Zettelkasten Forum


Handling wrong information in the archive

edited October 31 in Knowledge Processing

Here I want to discuss the problem of information outdating in the archive. By outdating I mean the result of discovering the factual errors or logical fallacies. After finding such content, information becomes nonactual and it could affects connected items. As a result, the archive may become seriously infected in a moment without any additional actions from you.

Is this really a problem?

Obsolescence itself actually is not a problem here. Opposite, it is a natural process in the information life-cycle. There are no strict needs to delete erroneous information. Even incorrect fact is a part of your thinking and important from historical perspective to form a path of thoughts. Sometimes wrong information illustrates a subject from different views.

Possible ways to handle it

By analogy with simple operation there are several ways to deal with Zettels containing incorrect information: removing, editing, and adding. For me, adding is more favorable method. It can be done by creation a new Zettel or inserting a comment directly in the obsolescence card. Of course, the choice of appropriate operation depends on different facts. In some cases, it would be a lot easier and cleaner to just edit something inside a Zettel.

An example

Let me provide an example of the adding approach. Imagine that today is 18th of February, 1930. Pluto was discovered this day and you immediately wrote a Zettel about it:

  <<A>>
  Pluto is the ninth planet in the solar system. 

Later, on February 7, 1979 Pluto crossed the Neptune's orbit and for 20 years became not the most distant planet in the solar system:

  <<B>>
  Pluto temporarily became the eighth planet from the Sun.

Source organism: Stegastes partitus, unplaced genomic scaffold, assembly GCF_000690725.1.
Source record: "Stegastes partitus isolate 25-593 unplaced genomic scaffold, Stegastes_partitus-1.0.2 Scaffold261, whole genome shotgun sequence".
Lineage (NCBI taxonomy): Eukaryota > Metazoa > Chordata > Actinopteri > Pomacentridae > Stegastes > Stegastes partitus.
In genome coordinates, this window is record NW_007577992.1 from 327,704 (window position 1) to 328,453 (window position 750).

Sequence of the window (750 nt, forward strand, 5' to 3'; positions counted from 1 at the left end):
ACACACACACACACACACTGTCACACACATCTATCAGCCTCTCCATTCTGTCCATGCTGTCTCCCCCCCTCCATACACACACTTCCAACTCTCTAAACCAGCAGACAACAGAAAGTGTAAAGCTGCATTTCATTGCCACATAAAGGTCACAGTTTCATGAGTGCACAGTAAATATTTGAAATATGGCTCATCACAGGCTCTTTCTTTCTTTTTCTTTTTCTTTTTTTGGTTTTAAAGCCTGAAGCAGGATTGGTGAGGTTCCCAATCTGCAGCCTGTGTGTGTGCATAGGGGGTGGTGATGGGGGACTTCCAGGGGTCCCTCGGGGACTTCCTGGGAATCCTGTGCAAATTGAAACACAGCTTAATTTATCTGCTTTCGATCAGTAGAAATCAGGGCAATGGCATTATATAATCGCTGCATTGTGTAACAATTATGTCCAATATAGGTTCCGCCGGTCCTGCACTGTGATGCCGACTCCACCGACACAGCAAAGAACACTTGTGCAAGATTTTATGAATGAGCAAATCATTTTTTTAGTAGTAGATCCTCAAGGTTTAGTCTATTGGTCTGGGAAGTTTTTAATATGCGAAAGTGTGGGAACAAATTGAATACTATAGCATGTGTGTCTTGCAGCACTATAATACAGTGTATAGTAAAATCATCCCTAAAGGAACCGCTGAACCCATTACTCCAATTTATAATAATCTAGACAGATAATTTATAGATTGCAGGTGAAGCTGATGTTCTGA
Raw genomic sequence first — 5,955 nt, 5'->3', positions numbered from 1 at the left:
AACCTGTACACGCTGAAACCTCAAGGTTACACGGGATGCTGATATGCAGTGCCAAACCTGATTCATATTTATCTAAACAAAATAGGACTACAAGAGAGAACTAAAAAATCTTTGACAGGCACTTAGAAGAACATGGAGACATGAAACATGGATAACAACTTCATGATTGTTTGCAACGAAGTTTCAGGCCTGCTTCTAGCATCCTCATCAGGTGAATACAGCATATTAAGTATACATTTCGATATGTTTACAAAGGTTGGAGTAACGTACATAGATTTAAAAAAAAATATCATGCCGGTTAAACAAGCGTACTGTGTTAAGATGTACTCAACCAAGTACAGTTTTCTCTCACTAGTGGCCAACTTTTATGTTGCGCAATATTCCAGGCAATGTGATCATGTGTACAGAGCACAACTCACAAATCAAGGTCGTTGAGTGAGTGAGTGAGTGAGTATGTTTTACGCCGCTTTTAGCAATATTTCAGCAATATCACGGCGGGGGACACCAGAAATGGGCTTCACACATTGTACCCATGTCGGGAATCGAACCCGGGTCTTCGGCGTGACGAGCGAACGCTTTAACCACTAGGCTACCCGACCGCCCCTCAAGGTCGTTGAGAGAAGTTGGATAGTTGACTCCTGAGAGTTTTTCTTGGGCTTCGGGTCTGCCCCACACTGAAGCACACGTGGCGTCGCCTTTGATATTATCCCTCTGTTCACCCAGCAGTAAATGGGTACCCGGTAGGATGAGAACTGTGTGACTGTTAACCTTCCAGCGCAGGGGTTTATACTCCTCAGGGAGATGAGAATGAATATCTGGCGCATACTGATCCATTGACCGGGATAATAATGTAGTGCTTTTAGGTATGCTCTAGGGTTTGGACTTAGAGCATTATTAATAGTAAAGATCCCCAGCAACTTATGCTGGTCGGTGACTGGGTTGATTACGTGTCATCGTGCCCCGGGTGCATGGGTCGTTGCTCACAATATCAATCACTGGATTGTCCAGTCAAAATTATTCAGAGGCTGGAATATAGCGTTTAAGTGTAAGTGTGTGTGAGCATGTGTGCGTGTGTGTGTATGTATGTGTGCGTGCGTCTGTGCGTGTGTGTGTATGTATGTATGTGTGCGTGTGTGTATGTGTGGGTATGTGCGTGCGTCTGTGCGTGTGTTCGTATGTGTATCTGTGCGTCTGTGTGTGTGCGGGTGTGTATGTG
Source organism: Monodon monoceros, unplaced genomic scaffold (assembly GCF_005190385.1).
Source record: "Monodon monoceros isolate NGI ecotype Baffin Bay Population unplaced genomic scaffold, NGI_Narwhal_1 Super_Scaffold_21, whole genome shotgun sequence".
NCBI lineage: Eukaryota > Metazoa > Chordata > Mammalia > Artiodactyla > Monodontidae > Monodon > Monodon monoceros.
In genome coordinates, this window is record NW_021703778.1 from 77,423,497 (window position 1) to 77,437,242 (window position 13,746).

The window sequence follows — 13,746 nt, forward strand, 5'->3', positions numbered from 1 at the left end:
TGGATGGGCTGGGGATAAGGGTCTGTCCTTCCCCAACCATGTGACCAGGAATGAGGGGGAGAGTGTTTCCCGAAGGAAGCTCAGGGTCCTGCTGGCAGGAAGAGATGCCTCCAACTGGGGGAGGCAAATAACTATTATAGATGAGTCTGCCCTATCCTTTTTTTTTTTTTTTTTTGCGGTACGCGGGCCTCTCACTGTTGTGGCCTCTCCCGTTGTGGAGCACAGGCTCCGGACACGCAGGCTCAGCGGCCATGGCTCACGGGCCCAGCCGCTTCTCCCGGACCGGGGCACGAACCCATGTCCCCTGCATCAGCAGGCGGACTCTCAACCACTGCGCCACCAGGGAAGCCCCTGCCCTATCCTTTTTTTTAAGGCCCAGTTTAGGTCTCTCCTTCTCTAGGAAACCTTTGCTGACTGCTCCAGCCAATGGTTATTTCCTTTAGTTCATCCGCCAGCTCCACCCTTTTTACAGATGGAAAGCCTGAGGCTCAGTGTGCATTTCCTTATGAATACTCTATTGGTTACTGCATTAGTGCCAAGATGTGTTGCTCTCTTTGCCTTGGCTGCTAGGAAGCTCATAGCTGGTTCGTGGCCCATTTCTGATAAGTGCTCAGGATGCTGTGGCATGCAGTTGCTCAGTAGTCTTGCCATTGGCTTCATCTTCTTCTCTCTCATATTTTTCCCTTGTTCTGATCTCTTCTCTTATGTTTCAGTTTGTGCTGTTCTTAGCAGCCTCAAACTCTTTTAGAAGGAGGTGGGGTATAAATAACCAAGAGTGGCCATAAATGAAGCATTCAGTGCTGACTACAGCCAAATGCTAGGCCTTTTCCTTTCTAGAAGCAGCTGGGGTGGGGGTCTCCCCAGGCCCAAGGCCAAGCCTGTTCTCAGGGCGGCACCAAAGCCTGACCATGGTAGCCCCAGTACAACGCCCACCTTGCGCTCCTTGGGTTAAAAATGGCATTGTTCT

After all, Pluto was declassified to the little planet on August 24, 2006:

  <<C>>
  Pluto was demoted to the status of a dwarf planet.

While composing a note about this, inspection of the archive showed that there was already notes about Pluto. At least one of our notes is incorrect (A)—Pluto is no longer a planet:

  <<A>>
  Pluto is the ninth planet in the solar system.

  Note added: Pluto is no longer considered a planet. See [[C]].

Have you encountered this problem? How it was stressful for your archive? Any recommendations on preferred actions for handling it?

Comments

  • edited October 31

    the choice of appropriate operation depends on different facts

    I think you get pretty close to answering your own question here, in the sense that it just depends.

    But it depends on both the nature of the fact and the nature of your end game.

    Are you making reference notes, in the sense that you are trying to represent the contents of an author’s work? (I do this a lot.) In notes like that, I sometimes realize later that I have misunderstood and/or misrepresented an author’s position, in which case, I have no qualms about editing or totally rewriting a note.

    If I am going to reference that position in an essay, I usually don’t see any value in tracing through my misunderstandings of it before getting to my updated articulation of their ideas. On the other hand, if I think up additional or alternative interpretations of an author’s position, I simply add on or make a new note.

    I think a key aspect of your question, though, is it’s conception of the archive as a repository of correct information (like an encyclopedia), rather than as an accumulating network of your thought and understanding.

    Since I’m not trying to produce an archive of correct facts (whatever that might look like), I typically leave traces of my past thoughts and their threads in tact, as erroneous or misjudged as they might be, since it is easy enough to mark them as outdated and simply link to a new/updated thread of thought.

    If I am reading through my ideas and I think of a new distinction, for example, then I will just make a comment and link to a new note, making sure that I can find and follow that new thread when I stumble on it later.

    It is not stressful on the archive, because the stability and longevity of the archive is not premised on its being free of errors.

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